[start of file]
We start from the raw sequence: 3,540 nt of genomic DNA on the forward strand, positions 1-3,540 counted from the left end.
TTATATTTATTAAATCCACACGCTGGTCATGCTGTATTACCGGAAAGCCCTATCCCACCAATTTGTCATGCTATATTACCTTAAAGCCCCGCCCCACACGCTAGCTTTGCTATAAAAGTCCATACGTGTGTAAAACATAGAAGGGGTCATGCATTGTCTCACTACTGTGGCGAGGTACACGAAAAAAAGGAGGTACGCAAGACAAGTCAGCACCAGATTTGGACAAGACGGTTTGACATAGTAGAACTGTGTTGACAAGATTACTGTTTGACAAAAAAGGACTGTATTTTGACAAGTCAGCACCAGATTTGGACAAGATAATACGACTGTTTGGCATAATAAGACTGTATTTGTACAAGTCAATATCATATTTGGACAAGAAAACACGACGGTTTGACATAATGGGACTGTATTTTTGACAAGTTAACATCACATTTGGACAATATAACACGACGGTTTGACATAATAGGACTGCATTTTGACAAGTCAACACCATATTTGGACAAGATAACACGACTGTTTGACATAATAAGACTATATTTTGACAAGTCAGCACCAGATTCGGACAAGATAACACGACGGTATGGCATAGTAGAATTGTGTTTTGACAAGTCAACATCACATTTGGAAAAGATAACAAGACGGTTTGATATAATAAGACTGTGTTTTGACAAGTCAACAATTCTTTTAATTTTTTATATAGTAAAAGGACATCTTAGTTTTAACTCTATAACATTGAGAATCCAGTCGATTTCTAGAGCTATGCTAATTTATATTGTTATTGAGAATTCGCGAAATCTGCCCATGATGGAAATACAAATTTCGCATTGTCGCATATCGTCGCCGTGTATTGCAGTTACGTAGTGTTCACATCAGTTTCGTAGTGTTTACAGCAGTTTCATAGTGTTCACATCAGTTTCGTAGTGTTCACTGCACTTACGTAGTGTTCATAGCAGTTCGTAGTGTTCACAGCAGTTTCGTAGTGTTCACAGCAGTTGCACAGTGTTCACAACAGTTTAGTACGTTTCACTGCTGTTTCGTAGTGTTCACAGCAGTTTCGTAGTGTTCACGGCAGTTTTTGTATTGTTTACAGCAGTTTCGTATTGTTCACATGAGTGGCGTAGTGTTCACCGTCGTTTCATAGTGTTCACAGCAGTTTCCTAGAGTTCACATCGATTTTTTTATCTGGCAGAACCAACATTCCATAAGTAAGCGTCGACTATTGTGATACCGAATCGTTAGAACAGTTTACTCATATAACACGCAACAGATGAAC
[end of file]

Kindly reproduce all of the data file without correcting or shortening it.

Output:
We start from the raw sequence: 3,540 nt of genomic DNA on the forward strand, positions 1-3,540 counted from the left end.
TTATATTTATTAAATCCACACGCTGGTCATGCTGTATTACCGGAAAGCCCTATCCCACCAATTTGTCATGCTATATTACCTTAAAGCCCCGCCCCACACGCTAGCTTTGCTATAAAAGTCCATACGTGTGTAAAACATAGAAGGGGTCATGCATTGTCTCACTACTGTGGCGAGGTACACGAAAAAAAGGAGGTACGCAAGACAAGTCAGCACCAGATTTGGACAAGACGGTTTGACATAGTAGAACTGTGTTGACAAGATTACTGTTTGACAAAAAAGGACTGTATTTTGACAAGTCAGCACCAGATTTGGACAAGATAATACGACTGTTTGGCATAATAAGACTGTATTTGTACAAGTCAATATCATATTTGGACAAGAAAACACGACGGTTTGACATAATGGGACTGTATTTTTGACAAGTTAACATCACATTTGGACAATATAACACGACGGTTTGACATAATAGGACTGCATTTTGACAAGTCAACACCATATTTGGACAAGATAACACGACTGTTTGACATAATAAGACTATATTTTGACAAGTCAGCACCAGATTCGGACAAGATAACACGACGGTATGGCATAGTAGAATTGTGTTTTGACAAGTCAACATCACATTTGGAAAAGATAACAAGACGGTTTGATATAATAAGACTGTGTTTTGACAAGTCAACAATTCTTTTAATTTTTTATATAGTAAAAGGACATCTTAGTTTTAACTCTATAACATTGAGAATCCAGTCGATTTCTAGAGCTATGCTAATTTATATTGTTATTGAGAATTCGCGAAATCTGCCCATGATGGAAATACAAATTTCGCATTGTCGCATATCGTCGCCGTGTATTGCAGTTACGTAGTGTTCACATCAGTTTCGTAGTGTTTACAGCAGTTTCATAGTGTTCACATCAGTTTCGTAGTGTTCACTGCACTTACGTAGTGTTCATAGCAGTTCGTAGTGTTCACAGCAGTTTCGTAGTGTTCACAGCAGTTGCACAGTGTTCACAACAGTTTAGTACGTTTCACTGCTGTTTCGTAGTGTTCACAGCAGTTTCGTAGTGTTCACGGCAGTTTTTGTATTGTTTACAGCAGTTTCGTATTGTTCACATGAGTGGCGTAGTGTTCACCGTCGTTTCATAGTGTTCACAGCAGTTTCCTAGAGTTCACATCGATTTTTTTATCTGGCAGAACCAACATTCCATAAGTAAGCGTCGACTATTGTGATACCGAATCGTTAGAACAGTTTACTCATATAACACGCAACAGATGAAC